Current Edition

current edition

Counties are a big deal in Wyoming. I imagine you would expect me to say that given my position. Or, at least my 91 bosses who are elected County Commissioners would expect me to say that. Still, no matter the source or the motives for saying it, the fact remains – counties are a big deal.

I suspect you agree with me on an intuitive level. After all, we in Wyoming closely identify with the county where we live. I’m not sure how it works in other states, but here we learn our county number by the fourth grade and, when older, are proud to have it prominently displayed on our license plate. 

Admit it, you can probably recall your county number faster than you can recall your own age or the number of your anniversary. Like an old favorite song, our county number and all it represents is something permanently branded into our consciousness. Maybe it’s the same in other places, but it feels more pronounced here.

Despite this sense of place associated with our home county, a great many people have very little notion about why counties exist. Even if an answer to that question can be called to mind – here’s a hint: counties are the local arm of state government – going further to accurately describe the job of a County Commissioner is a bridge way too far for most folks. 

I’ll admit to being squarely in that category for most of my life. Until my former boss, U.S. Representative Cynthia Lummis, impressed upon me that county government is the most important level of government, I really had no idea what Commissioners did. Since I took this job, I’ve repeatedly heard Governor Matt Mead say that local government is the heart of all government. All of that is well and good, but what does it mean for agriculture in Wyoming? 

Commissioners are not figureheads for meaningless drawings on a map, and they most certainly are not in a popularity contest despite the high praise from federal and state officials. The fact is, Commissioners are the front lines of government for exactly the things most livestock operations need to be successful, other than good weather and good health.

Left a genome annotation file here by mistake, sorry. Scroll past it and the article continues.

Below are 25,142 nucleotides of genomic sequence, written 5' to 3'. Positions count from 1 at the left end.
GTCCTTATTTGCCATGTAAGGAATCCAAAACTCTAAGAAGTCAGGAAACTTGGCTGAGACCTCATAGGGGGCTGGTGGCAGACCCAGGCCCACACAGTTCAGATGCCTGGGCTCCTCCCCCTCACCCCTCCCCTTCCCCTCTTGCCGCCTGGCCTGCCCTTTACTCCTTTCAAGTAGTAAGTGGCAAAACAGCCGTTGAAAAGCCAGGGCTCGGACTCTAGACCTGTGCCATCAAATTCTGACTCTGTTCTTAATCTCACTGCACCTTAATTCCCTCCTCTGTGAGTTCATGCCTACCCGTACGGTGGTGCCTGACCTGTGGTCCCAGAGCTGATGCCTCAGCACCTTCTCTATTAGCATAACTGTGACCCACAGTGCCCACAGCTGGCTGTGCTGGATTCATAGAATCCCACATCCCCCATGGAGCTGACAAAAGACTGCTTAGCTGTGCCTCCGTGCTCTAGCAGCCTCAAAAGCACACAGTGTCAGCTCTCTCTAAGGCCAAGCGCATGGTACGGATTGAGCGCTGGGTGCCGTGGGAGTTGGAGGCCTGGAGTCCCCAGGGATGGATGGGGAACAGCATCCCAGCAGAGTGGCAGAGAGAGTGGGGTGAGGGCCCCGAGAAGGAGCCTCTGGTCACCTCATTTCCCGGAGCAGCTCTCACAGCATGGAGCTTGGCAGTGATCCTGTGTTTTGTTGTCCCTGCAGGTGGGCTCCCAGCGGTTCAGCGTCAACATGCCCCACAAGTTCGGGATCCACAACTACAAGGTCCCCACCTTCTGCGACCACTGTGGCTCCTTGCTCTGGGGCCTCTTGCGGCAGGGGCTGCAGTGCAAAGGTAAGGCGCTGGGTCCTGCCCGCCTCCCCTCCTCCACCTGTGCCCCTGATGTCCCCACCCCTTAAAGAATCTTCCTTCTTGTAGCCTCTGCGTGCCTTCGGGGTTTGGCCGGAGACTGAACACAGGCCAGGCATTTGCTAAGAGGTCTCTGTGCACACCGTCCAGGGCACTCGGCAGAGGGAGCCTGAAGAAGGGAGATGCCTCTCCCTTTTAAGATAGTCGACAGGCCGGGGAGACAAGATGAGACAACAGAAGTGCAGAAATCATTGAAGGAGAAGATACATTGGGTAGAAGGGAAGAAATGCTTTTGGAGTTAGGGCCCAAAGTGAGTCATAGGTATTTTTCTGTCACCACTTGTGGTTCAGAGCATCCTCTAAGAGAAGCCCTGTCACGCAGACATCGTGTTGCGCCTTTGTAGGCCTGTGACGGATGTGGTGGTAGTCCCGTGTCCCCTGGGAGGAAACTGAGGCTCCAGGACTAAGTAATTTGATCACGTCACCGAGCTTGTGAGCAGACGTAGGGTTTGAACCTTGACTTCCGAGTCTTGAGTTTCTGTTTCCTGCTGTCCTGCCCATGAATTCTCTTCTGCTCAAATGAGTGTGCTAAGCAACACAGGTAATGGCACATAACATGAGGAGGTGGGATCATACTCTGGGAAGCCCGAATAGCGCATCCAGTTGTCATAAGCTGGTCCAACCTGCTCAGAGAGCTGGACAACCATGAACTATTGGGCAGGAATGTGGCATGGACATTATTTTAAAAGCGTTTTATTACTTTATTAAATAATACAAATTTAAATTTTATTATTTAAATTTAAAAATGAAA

For example, if you operate a ranch anywhere in this state, chances are access to your ranch is dependent upon a well-maintained county road. Counties are the proud owners of more than 52 percent of all the road miles in Wyoming. That’s over 14,500 miles of road, and more than 12,000 of those miles are gravel.

Beyond the budget authority vested in County Commissioners to deal with roads and emergency services, etc., in a public lands state like Wyoming, County Commissioners possess authority granted by federal law to actively participate in federal land use planning decisions. This authority – in technical terms called “cooperating agency status” – grants Commissioners the right to a seat at the table with the federal government from the very earliest discussions right up until the final decision is signed. This right is both a blessing and curse.

A “cooperator,” as they are known, can heavily influence the direction of federal land use planning, and that is a true blessing for Wyoming. County Commissioners all across the state are exerting this influence in ways the general public may never know and at levels of engagement that exceeds that of other western states. 

From prairie dogs to raptors to sage grouse, grazing restrictions to wild horse management to range monitoring and off-road vehicle use and mineral development, County Commissioners represent the local population in these decisions. It is an authority not granted to private industry or non-profit groups. It’s a daunting task in these tense times of conflict between the West and our federal land management agencies. Wyoming’s Commissioners are making use of that authority in great numbers, and with great effect.

As much as we might wish it otherwise, this superhuman status doesn’t make the Commissioners superhuman. It is a common misconception that the federal government is required to defer to counties at every turn. That simply isn’t the case. While Commissioners can influence, they cannot write the land use plans exactly as they would wish so long as the federal government continues to own the land.